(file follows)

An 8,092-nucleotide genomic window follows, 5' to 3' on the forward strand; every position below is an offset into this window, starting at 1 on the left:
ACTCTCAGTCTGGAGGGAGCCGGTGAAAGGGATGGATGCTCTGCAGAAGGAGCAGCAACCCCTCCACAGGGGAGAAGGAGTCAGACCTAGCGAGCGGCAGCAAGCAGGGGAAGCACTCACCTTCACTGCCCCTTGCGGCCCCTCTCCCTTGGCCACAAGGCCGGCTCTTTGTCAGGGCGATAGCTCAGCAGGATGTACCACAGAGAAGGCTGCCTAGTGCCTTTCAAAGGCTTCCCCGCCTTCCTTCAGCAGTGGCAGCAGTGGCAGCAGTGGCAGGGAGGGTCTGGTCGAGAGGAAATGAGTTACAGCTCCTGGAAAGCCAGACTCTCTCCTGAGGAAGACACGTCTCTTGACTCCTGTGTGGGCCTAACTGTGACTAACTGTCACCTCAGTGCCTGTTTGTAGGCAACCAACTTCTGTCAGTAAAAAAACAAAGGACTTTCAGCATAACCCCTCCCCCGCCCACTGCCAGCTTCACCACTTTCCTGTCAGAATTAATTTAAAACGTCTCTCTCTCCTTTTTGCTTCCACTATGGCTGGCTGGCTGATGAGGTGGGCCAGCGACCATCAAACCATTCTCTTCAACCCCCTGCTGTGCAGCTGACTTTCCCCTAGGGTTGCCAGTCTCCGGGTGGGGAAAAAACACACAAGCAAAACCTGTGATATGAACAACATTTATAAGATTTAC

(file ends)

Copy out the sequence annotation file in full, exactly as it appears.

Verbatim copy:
An 8,092-nucleotide genomic window follows, 5' to 3' on the forward strand; every position below is an offset into this window, starting at 1 on the left:
ACTCTCAGTCTGGAGGGAGCCGGTGAAAGGGATGGATGCTCTGCAGAAGGAGCAGCAACCCCTCCACAGGGGAGAAGGAGTCAGACCTAGCGAGCGGCAGCAAGCAGGGGAAGCACTCACCTTCACTGCCCCTTGCGGCCCCTCTCCCTTGGCCACAAGGCCGGCTCTTTGTCAGGGCGATAGCTCAGCAGGATGTACCACAGAGAAGGCTGCCTAGTGCCTTTCAAAGGCTTCCCCGCCTTCCTTCAGCAGTGGCAGCAGTGGCAGCAGTGGCAGGGAGGGTCTGGTCGAGAGGAAATGAGTTACAGCTCCTGGAAAGCCAGACTCTCTCCTGAGGAAGACACGTCTCTTGACTCCTGTGTGGGCCTAACTGTGACTAACTGTCACCTCAGTGCCTGTTTGTAGGCAACCAACTTCTGTCAGTAAAAAAACAAAGGACTTTCAGCATAACCCCTCCCCCGCCCACTGCCAGCTTCACCACTTTCCTGTCAGAATTAATTTAAAACGTCTCTCTCTCCTTTTTGCTTCCACTATGGCTGGCTGGCTGATGAGGTGGGCCAGCGACCATCAAACCATTCTCTTCAACCCCCTGCTGTGCAGCTGACTTTCCCCTAGGGTTGCCAGTCTCCGGGTGGGGAAAAAACACACAAGCAAAACCTGTGATATGAACAACATTTATAAGATTTAC